Monday, April 15, 2024

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The Russian government cautions Armenia against becoming a member of the International Criminal Court.


The Kremlin has cautioned that Armenia’s intention to join the International Criminal Court could escalate tensions with Russia, as it would require the country to detain President Vladimir Putin if he were to visit in the future.

On Thursday, Kremlin Press Secretary Dmitry Peskov addressed the media and stated that if Russia were to join the international legal pact in the midst of the International Criminal Court’s warrant for Putin’s arrest on war crimes charges, it would be perceived as a hostile action.

“Armenia knows very well that we are not parties to the [Rome Statute], and Armenia is well aware of the difficult decision adopted on the basis of this statute,” he cautioned.

The Prime Minister of Armenia, Nikol Pashinyan, has been working towards building stronger relationships with Western countries in order to reduce reliance on Moscow. He expressed confidence that the Armenian parliament will approve the Rome Statute and recognize the jurisdiction of the International Criminal Court. He stressed that joining the court is solely for the benefit of Armenia’s security, and not meant to be against Russia.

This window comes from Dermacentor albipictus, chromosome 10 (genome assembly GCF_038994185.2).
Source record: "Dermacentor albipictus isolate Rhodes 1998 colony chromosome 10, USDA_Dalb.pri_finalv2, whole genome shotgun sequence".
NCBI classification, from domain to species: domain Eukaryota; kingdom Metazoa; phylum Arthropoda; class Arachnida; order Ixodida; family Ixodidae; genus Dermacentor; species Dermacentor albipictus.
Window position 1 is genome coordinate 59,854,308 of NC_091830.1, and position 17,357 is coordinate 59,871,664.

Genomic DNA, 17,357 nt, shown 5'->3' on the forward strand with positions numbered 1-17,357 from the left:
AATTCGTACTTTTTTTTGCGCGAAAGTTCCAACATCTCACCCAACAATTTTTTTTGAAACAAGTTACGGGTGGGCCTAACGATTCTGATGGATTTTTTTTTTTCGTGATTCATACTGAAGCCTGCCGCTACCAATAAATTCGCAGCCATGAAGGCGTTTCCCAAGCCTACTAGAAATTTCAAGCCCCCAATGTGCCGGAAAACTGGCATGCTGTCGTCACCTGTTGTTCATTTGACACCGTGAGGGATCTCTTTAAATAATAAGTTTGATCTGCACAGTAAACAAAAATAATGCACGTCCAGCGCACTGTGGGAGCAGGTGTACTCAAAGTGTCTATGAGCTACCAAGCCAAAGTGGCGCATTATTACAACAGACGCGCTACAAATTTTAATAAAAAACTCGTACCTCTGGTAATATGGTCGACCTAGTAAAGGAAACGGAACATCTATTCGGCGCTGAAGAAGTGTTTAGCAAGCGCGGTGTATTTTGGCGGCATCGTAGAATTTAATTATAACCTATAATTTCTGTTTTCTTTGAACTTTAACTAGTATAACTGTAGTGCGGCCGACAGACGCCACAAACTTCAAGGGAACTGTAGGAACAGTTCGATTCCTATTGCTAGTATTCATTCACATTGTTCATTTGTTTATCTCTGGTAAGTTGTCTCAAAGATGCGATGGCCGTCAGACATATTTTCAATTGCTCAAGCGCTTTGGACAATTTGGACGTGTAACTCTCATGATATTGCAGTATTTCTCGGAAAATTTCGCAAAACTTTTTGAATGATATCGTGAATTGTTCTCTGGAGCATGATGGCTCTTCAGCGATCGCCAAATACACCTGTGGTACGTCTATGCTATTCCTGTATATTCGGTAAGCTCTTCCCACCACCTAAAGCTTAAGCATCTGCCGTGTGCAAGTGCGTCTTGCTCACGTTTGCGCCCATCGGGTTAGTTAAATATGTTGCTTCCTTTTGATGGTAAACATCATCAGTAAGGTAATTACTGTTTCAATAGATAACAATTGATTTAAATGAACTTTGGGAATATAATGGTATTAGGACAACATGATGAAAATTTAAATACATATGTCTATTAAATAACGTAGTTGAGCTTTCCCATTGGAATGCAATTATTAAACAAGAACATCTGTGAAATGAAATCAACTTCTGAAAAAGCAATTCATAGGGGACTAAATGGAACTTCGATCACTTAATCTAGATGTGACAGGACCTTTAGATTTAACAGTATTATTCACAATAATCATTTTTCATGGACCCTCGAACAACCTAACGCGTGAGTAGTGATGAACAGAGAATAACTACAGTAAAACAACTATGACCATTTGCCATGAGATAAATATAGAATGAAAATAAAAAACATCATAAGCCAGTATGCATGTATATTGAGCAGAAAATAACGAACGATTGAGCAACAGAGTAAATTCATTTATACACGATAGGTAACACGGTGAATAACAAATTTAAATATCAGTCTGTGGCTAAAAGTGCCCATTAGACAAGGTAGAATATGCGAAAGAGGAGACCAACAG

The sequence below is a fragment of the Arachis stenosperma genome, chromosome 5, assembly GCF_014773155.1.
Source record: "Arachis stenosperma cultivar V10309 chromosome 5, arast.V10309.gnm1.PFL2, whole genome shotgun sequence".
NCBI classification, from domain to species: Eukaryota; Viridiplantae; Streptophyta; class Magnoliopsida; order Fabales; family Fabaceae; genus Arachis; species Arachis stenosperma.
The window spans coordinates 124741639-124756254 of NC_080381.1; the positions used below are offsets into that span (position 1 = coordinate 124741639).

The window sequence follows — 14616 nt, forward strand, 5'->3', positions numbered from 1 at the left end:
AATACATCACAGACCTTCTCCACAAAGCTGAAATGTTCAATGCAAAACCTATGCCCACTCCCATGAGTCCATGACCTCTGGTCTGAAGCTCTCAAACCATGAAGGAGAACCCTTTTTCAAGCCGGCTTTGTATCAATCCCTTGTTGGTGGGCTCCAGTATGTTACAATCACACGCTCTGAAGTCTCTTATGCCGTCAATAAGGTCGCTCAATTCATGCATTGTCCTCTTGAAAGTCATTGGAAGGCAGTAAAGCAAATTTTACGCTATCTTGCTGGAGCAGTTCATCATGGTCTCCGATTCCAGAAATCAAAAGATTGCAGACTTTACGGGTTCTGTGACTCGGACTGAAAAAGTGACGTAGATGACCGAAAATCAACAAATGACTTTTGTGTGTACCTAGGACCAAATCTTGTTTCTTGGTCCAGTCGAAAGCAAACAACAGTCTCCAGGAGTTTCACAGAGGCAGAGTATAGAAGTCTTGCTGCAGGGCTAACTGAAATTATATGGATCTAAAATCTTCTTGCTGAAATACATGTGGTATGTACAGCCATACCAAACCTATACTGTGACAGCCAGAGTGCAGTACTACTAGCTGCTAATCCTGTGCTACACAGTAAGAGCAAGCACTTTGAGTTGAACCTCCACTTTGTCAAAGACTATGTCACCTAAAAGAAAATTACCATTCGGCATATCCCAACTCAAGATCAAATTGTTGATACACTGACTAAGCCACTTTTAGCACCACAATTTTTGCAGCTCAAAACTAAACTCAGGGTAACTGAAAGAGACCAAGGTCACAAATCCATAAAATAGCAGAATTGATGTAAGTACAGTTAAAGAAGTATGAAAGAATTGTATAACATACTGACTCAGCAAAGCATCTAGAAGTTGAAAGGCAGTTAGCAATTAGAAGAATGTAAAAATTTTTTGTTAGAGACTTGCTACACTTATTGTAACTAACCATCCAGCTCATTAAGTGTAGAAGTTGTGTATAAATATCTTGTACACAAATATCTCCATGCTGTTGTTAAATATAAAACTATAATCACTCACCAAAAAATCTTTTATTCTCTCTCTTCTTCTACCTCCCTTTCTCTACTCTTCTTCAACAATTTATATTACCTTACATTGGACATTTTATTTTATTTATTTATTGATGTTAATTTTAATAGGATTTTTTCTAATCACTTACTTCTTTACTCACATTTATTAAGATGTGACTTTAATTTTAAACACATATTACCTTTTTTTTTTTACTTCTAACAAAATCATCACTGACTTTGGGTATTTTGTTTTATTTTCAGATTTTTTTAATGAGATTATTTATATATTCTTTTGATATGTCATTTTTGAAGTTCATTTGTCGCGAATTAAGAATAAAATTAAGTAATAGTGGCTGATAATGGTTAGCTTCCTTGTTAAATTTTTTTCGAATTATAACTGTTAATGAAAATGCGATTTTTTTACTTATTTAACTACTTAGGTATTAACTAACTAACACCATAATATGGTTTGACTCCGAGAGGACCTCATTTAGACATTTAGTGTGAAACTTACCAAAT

Armenia’s justice minister, Grigor Minasyan, believes that this action is crucial in order to hold Azerbaijan responsible for their supposed acts of military aggression and war crimes. This comes as ethnic Armenians are fleeing the disputed area of Nagorno-Karabakh. The ethnic Armenian leaders within Azerbaijan’s recognized borders surrendered after a sudden attack last Wednesday.

Over 68,000 individuals have left the area, taking with them whatever belongings they could fit into vehicles such as cars, buses, and even trucks with open tops.

In March, the International Criminal Court (ICC) issued warrants for the arrest of Russian President Vladimir Putin and Maria Lvova-Belova, Russia’s commissioner for children’s rights. The warrants were issued due to their involvement in the abduction and forced deportation of children from Ukraine since the beginning of Russia’s invasion last year. Although Kyiv is not a signatory to the Rome Statute, they have given the ICC authority to investigate war crimes committed during the conflict.

Despite facing criticism from anti-Putin demonstrators who accuse him of neglecting the nation, Russian President Vladimir Putin has made multiple visits to Armenia, which remains a formal ally of Russia and is a member of the Moscow-led CSTO military alliance.

In a recent interview with POLITICO, Pashinyan stated that the recent events in Ukraine have shifted the power dynamics of Russia. He emphasized the need for Armenia to strengthen its own independence rather than relying on Moscow for security.